9 July 2018Hot off the Press
More than 110 people have died as a result of severe flooding and landslides in southwestern Japan, while 58 others remain missing.
Search and clean-up operations are underway, with 54,000 military, police, and firefighting personnel, as well as helicopters and boats dispatched in the still-risky conditions.
The death toll is expected to continue rising as search efforts reach areas with limited accessibility.
“There are still many people missing and others in need of help, we are working against time,” said Prime Minister Shinzo Abe, who cancelled a planned trip to Europe and the Middle East.
“The rescue teams are doing their utmost.”
Nearly two million people are affected by evacuation orders, and landslide warnings have been issued across the area. Around 23,000 people are staying in evacuation centres.
Residents of Japan’s southwestern Hiroshima prefecture were caught off-guard by torrential rain that began on Friday and worsened over the weekend, causing rivers to overflow, flooding residential areas, downing telephone poles, and uprooting trees.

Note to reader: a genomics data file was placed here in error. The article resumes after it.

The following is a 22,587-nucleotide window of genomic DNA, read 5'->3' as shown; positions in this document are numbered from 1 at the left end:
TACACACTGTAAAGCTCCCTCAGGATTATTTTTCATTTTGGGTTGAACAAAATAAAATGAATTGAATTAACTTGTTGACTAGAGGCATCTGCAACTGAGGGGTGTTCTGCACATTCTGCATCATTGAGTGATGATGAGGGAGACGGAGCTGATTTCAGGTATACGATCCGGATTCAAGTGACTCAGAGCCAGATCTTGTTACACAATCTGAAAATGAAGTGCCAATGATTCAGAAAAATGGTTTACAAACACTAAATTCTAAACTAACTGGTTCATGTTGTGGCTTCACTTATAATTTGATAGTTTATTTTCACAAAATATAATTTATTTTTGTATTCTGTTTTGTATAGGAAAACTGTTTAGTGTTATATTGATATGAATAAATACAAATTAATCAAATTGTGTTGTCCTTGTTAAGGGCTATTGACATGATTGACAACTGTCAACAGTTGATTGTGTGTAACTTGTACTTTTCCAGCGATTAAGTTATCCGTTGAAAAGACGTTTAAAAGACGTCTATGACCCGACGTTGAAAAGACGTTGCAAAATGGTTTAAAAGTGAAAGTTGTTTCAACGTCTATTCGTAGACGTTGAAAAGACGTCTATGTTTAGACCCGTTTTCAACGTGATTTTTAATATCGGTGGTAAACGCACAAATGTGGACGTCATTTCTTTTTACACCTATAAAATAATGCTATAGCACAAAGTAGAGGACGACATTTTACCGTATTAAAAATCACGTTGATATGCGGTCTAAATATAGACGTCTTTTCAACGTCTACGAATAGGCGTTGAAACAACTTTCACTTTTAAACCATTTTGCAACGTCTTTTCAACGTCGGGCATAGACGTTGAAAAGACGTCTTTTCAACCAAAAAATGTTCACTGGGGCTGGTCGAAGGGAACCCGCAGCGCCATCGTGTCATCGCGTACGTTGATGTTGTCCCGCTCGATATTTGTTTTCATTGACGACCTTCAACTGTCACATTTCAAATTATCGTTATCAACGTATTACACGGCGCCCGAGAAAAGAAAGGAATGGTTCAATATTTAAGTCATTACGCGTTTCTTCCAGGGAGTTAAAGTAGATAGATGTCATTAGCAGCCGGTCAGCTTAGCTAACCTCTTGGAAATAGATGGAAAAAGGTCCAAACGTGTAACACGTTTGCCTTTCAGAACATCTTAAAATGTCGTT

The Japan Meteorological Agency recorded 263mm of rain in three hours in an area Kochi prefecture, the highest since records began in 1976. Landslide warnings have been issued across the entire island of Shikoku.
More than 1,000 people were temporarily trapped on the roofs of buildings in Okayama prefecture after the nearby Oda River flooded.
About one-third of the Mabicho area in the prefecture was submerged, displacing up to 5,000 residents. Patients and staff stranded in a local hospital were rescued early on Monday.
The transport ministry announced that 13 railroad operators have suspended services on 37 routes in western Japan.